May 25, 2011
NO CREATURE expresses the naked need of the young quite like the baby bird. At this time of year, in the springtime, the nestling and his siblings create an entire subculture of anarchy, unrest and desperation. In his twiggy, secretive nest, with his beak agape, waiting for the bug or the worm to drop, he is pure ego. He is all demand. He is hunger. He is greed. He is dire poverty. He expects nothing less than constant, unequivocal, unhestitating attention.
Human parents find here a worthwhile comparison. Things could be worse. The parent bird wings back and forth to the nest, communicating strategy to his spouse and retrieving every available form of food, and there is never enough. Even when he approaches with a fat, pinned, wriggling cricket, the screeches and squawks of reproach echo through the neighborhood. “That’s all!? That’s it!?” The children scold with fury.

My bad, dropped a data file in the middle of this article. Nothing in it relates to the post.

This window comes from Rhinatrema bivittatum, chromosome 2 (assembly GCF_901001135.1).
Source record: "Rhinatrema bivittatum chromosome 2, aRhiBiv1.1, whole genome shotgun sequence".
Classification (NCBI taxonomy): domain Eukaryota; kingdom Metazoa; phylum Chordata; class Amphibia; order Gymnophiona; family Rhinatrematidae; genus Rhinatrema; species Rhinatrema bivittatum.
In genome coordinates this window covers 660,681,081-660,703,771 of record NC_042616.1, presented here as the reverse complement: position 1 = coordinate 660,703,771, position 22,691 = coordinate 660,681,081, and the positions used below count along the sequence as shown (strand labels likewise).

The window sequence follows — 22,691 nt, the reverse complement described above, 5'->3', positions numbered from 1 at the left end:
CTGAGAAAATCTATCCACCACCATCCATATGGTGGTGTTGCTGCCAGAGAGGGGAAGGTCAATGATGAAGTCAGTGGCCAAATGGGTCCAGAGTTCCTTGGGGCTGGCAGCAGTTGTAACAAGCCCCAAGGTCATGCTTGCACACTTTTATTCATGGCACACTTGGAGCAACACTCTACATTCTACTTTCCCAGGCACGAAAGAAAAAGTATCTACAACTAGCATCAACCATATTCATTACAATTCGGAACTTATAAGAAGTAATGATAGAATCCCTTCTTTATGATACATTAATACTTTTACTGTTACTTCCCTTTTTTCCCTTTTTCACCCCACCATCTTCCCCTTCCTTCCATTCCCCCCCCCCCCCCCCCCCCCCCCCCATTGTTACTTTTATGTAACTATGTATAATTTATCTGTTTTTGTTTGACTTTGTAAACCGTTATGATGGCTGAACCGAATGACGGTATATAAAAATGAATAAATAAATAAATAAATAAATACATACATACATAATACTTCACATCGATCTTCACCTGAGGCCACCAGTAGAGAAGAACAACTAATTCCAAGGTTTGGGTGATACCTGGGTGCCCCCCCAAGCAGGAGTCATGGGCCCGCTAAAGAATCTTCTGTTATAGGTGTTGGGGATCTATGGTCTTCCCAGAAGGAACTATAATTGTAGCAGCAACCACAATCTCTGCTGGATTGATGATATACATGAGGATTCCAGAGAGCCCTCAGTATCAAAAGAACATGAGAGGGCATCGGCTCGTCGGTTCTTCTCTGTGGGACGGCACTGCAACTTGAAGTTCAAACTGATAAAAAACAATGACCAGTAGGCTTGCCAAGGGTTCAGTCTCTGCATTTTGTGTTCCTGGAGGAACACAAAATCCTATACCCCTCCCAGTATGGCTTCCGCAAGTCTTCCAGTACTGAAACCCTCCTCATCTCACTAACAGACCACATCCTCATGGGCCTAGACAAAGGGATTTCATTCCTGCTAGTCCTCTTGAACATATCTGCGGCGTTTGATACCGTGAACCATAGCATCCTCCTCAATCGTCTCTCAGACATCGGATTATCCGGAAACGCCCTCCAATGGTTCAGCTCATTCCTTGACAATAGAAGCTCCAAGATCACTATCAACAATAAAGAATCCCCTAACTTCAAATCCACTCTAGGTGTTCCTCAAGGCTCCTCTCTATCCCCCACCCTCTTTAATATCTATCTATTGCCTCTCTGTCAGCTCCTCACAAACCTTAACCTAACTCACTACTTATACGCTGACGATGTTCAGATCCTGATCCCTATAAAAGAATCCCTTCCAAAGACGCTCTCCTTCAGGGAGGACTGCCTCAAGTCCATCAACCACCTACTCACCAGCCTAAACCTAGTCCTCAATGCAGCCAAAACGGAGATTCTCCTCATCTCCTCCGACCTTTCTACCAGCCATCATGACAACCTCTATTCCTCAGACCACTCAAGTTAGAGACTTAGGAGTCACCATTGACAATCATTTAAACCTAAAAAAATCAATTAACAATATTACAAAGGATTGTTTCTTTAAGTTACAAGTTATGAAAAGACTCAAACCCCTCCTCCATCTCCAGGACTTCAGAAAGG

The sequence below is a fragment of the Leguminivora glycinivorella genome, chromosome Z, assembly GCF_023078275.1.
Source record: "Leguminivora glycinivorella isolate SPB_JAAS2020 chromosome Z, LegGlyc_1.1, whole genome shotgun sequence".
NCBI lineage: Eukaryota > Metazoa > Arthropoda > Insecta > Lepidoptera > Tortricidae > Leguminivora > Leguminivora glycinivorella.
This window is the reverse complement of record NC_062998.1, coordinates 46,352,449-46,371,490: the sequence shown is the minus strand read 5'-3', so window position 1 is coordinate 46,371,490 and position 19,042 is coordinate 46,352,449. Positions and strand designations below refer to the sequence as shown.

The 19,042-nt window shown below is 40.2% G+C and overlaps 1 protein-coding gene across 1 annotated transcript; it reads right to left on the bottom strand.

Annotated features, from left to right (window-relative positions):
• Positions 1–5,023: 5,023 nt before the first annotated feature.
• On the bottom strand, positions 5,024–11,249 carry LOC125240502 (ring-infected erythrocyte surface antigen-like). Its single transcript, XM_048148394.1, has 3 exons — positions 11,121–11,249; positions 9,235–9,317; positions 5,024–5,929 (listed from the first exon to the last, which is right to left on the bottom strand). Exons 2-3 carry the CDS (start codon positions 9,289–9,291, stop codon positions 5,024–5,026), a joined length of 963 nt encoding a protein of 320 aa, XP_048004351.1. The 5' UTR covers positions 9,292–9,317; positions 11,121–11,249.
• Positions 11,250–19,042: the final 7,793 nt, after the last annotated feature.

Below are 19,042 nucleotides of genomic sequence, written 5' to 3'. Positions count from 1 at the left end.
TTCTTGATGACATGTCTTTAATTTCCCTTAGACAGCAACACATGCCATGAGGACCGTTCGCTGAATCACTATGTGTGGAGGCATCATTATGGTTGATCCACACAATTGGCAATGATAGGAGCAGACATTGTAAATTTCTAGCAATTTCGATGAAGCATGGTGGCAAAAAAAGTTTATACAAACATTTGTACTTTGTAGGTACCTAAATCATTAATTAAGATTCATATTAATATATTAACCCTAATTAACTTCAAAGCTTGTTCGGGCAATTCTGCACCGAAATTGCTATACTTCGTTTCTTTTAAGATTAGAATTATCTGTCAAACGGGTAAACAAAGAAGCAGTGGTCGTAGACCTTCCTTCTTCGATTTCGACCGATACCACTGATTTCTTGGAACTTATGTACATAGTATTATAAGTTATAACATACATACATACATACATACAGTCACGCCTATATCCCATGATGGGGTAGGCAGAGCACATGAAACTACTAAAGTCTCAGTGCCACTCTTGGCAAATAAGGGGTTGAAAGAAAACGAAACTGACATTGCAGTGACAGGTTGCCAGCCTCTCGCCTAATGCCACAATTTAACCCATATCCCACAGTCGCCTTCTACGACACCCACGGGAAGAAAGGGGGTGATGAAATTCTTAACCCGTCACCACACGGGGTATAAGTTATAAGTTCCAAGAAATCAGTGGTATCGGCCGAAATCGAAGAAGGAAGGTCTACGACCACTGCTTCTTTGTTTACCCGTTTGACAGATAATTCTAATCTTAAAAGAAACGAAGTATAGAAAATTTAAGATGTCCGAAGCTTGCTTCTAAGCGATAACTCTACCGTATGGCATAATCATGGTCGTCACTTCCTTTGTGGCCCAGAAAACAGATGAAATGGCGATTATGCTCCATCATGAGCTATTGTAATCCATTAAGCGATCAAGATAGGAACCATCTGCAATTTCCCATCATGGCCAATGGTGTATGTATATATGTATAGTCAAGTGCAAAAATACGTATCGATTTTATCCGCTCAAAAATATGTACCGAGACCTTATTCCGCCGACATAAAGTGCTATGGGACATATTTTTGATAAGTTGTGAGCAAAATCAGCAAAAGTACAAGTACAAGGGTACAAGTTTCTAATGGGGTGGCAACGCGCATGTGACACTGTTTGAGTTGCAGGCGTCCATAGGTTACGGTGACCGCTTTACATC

The parental bird is inadequate. Love is definitely not enough. He finds a few moments of rest, when the nestlings sleep against their own best interests, but that is not time to recover. The day’s expenditure of energy is never recouped. He will die exhausted, not old. If not for his will and determination to see the species live, he might have survived for 20, maybe 30 years.
Some young nestlings chirp constantly. Others pose silent and accusingly, their empty gullets pointed toward the skies. ‘See this?” they say. “This is what you did to me. Hunger. I am dying.”
Springtime brings new life and rejuvenation. For the parent bird, it is the time to give. Never pause. It is the season to prove one’s own existence is not enough.